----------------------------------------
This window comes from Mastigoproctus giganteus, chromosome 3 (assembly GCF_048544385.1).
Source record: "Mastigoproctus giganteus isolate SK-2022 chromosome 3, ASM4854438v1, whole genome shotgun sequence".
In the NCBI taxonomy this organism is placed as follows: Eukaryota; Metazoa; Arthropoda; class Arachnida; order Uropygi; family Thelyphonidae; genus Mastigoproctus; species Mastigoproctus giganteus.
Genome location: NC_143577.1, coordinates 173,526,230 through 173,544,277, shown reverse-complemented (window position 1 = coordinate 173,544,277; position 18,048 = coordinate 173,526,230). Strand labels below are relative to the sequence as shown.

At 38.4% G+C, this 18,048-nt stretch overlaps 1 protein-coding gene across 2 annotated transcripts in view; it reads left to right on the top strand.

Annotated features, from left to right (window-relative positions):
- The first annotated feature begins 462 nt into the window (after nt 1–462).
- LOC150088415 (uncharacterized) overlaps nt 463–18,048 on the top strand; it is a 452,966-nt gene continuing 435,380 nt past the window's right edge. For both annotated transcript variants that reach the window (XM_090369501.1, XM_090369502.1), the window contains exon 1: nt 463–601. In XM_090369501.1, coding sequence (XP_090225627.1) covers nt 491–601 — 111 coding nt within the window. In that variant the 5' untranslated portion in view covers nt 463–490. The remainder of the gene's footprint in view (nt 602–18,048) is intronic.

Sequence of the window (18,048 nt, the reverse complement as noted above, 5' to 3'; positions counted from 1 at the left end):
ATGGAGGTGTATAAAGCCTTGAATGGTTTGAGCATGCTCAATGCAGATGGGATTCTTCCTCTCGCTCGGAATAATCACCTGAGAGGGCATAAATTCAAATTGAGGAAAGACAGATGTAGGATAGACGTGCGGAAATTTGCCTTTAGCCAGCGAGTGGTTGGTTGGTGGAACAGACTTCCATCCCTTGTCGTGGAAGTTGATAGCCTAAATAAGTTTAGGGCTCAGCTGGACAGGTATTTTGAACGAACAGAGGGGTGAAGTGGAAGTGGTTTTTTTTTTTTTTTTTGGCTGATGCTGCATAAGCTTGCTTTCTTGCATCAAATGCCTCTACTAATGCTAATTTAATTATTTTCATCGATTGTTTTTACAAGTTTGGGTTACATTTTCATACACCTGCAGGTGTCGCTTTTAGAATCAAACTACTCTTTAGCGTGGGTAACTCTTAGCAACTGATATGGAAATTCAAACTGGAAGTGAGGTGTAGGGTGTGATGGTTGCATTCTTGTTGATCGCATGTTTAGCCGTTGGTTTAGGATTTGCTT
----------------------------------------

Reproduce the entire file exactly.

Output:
This window comes from Mastigoproctus giganteus, chromosome 3 (assembly GCF_048544385.1).
Source record: "Mastigoproctus giganteus isolate SK-2022 chromosome 3, ASM4854438v1, whole genome shotgun sequence".
In the NCBI taxonomy this organism is placed as follows: Eukaryota; Metazoa; Arthropoda; class Arachnida; order Uropygi; family Thelyphonidae; genus Mastigoproctus; species Mastigoproctus giganteus.
Genome location: NC_143577.1, coordinates 173,526,230 through 173,544,277, shown reverse-complemented (window position 1 = coordinate 173,544,277; position 18,048 = coordinate 173,526,230). Strand labels below are relative to the sequence as shown.

At 38.4% G+C, this 18,048-nt stretch overlaps 1 protein-coding gene across 2 annotated transcripts in view; it reads left to right on the top strand.

Annotated features, from left to right (window-relative positions):
- The first annotated feature begins 462 nt into the window (after nt 1–462).
- LOC150088415 (uncharacterized) overlaps nt 463–18,048 on the top strand; it is a 452,966-nt gene continuing 435,380 nt past the window's right edge. For both annotated transcript variants that reach the window (XM_090369501.1, XM_090369502.1), the window contains exon 1: nt 463–601. In XM_090369501.1, coding sequence (XP_090225627.1) covers nt 491–601 — 111 coding nt within the window. In that variant the 5' untranslated portion in view covers nt 463–490. The remainder of the gene's footprint in view (nt 602–18,048) is intronic.

Sequence of the window (18,048 nt, the reverse complement as noted above, 5' to 3'; positions counted from 1 at the left end):
ATGGAGGTGTATAAAGCCTTGAATGGTTTGAGCATGCTCAATGCAGATGGGATTCTTCCTCTCGCTCGGAATAATCACCTGAGAGGGCATAAATTCAAATTGAGGAAAGACAGATGTAGGATAGACGTGCGGAAATTTGCCTTTAGCCAGCGAGTGGTTGGTTGGTGGAACAGACTTCCATCCCTTGTCGTGGAAGTTGATAGCCTAAATAAGTTTAGGGCTCAGCTGGACAGGTATTTTGAACGAACAGAGGGGTGAAGTGGAAGTGGTTTTTTTTTTTTTTTTTGGCTGATGCTGCATAAGCTTGCTTTCTTGCATCAAATGCCTCTACTAATGCTAATTTAATTATTTTCATCGATTGTTTTTACAAGTTTGGGTTACATTTTCATACACCTGCAGGTGTCGCTTTTAGAATCAAACTACTCTTTAGCGTGGGTAACTCTTAGCAACTGATATGGAAATTCAAACTGGAAGTGAGGTGTAGGGTGTGATGGTTGCATTCTTGTTGATCGCATGTTTAGCCGTTGGTTTAGGATTTGCTT